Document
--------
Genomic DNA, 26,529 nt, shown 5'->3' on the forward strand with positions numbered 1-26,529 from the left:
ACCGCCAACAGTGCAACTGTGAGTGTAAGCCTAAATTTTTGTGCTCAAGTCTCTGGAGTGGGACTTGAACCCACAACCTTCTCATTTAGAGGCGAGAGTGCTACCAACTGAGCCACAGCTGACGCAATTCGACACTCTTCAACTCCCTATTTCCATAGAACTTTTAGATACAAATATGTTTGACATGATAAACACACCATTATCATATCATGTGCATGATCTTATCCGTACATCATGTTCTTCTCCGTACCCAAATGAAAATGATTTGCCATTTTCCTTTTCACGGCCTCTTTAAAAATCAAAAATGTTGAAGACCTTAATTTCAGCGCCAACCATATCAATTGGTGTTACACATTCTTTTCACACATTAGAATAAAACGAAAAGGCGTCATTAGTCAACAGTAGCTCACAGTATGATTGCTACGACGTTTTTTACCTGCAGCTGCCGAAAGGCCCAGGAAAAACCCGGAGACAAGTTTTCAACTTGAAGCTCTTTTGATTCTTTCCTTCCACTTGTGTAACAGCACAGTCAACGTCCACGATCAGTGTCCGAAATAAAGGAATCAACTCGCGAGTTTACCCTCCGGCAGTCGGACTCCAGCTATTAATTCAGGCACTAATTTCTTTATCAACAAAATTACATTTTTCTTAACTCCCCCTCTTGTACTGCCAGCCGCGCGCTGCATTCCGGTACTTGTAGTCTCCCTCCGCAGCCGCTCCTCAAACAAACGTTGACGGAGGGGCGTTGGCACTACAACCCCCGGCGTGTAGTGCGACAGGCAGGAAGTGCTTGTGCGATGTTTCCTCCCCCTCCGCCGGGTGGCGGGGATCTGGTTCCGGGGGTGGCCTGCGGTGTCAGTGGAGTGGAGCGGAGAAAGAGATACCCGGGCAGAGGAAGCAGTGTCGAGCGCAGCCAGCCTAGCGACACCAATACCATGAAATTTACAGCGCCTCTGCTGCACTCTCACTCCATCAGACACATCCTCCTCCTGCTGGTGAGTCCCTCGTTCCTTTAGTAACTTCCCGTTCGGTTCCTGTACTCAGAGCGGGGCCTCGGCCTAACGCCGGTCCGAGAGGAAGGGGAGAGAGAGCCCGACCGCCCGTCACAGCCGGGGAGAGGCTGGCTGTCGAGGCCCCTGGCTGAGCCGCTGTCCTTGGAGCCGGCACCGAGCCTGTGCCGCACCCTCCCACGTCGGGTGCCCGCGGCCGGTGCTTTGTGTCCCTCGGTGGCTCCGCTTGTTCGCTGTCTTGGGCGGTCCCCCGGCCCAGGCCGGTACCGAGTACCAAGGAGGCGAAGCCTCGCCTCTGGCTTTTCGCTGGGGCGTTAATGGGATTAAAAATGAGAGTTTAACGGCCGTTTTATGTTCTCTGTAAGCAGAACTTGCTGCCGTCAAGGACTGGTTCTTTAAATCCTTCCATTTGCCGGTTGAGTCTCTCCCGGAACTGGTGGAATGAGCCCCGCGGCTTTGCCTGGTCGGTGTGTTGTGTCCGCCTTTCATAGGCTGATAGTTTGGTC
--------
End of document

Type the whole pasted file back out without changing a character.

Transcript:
Genomic DNA, 26,529 nt, shown 5'->3' on the forward strand with positions numbered 1-26,529 from the left:
ACCGCCAACAGTGCAACTGTGAGTGTAAGCCTAAATTTTTGTGCTCAAGTCTCTGGAGTGGGACTTGAACCCACAACCTTCTCATTTAGAGGCGAGAGTGCTACCAACTGAGCCACAGCTGACGCAATTCGACACTCTTCAACTCCCTATTTCCATAGAACTTTTAGATACAAATATGTTTGACATGATAAACACACCATTATCATATCATGTGCATGATCTTATCCGTACATCATGTTCTTCTCCGTACCCAAATGAAAATGATTTGCCATTTTCCTTTTCACGGCCTCTTTAAAAATCAAAAATGTTGAAGACCTTAATTTCAGCGCCAACCATATCAATTGGTGTTACACATTCTTTTCACACATTAGAATAAAACGAAAAGGCGTCATTAGTCAACAGTAGCTCACAGTATGATTGCTACGACGTTTTTTACCTGCAGCTGCCGAAAGGCCCAGGAAAAACCCGGAGACAAGTTTTCAACTTGAAGCTCTTTTGATTCTTTCCTTCCACTTGTGTAACAGCACAGTCAACGTCCACGATCAGTGTCCGAAATAAAGGAATCAACTCGCGAGTTTACCCTCCGGCAGTCGGACTCCAGCTATTAATTCAGGCACTAATTTCTTTATCAACAAAATTACATTTTTCTTAACTCCCCCTCTTGTACTGCCAGCCGCGCGCTGCATTCCGGTACTTGTAGTCTCCCTCCGCAGCCGCTCCTCAAACAAACGTTGACGGAGGGGCGTTGGCACTACAACCCCCGGCGTGTAGTGCGACAGGCAGGAAGTGCTTGTGCGATGTTTCCTCCCCCTCCGCCGGGTGGCGGGGATCTGGTTCCGGGGGTGGCCTGCGGTGTCAGTGGAGTGGAGCGGAGAAAGAGATACCCGGGCAGAGGAAGCAGTGTCGAGCGCAGCCAGCCTAGCGACACCAATACCATGAAATTTACAGCGCCTCTGCTGCACTCTCACTCCATCAGACACATCCTCCTCCTGCTGGTGAGTCCCTCGTTCCTTTAGTAACTTCCCGTTCGGTTCCTGTACTCAGAGCGGGGCCTCGGCCTAACGCCGGTCCGAGAGGAAGGGGAGAGAGAGCCCGACCGCCCGTCACAGCCGGGGAGAGGCTGGCTGTCGAGGCCCCTGGCTGAGCCGCTGTCCTTGGAGCCGGCACCGAGCCTGTGCCGCACCCTCCCACGTCGGGTGCCCGCGGCCGGTGCTTTGTGTCCCTCGGTGGCTCCGCTTGTTCGCTGTCTTGGGCGGTCCCCCGGCCCAGGCCGGTACCGAGTACCAAGGAGGCGAAGCCTCGCCTCTGGCTTTTCGCTGGGGCGTTAATGGGATTAAAAATGAGAGTTTAACGGCCGTTTTATGTTCTCTGTAAGCAGAACTTGCTGCCGTCAAGGACTGGTTCTTTAAATCCTTCCATTTGCCGGTTGAGTCTCTCCCGGAACTGGTGGAATGAGCCCCGCGGCTTTGCCTGGTCGGTGTGTTGTGTCCGCCTTTCATAGGCTGATAGTTTGGTC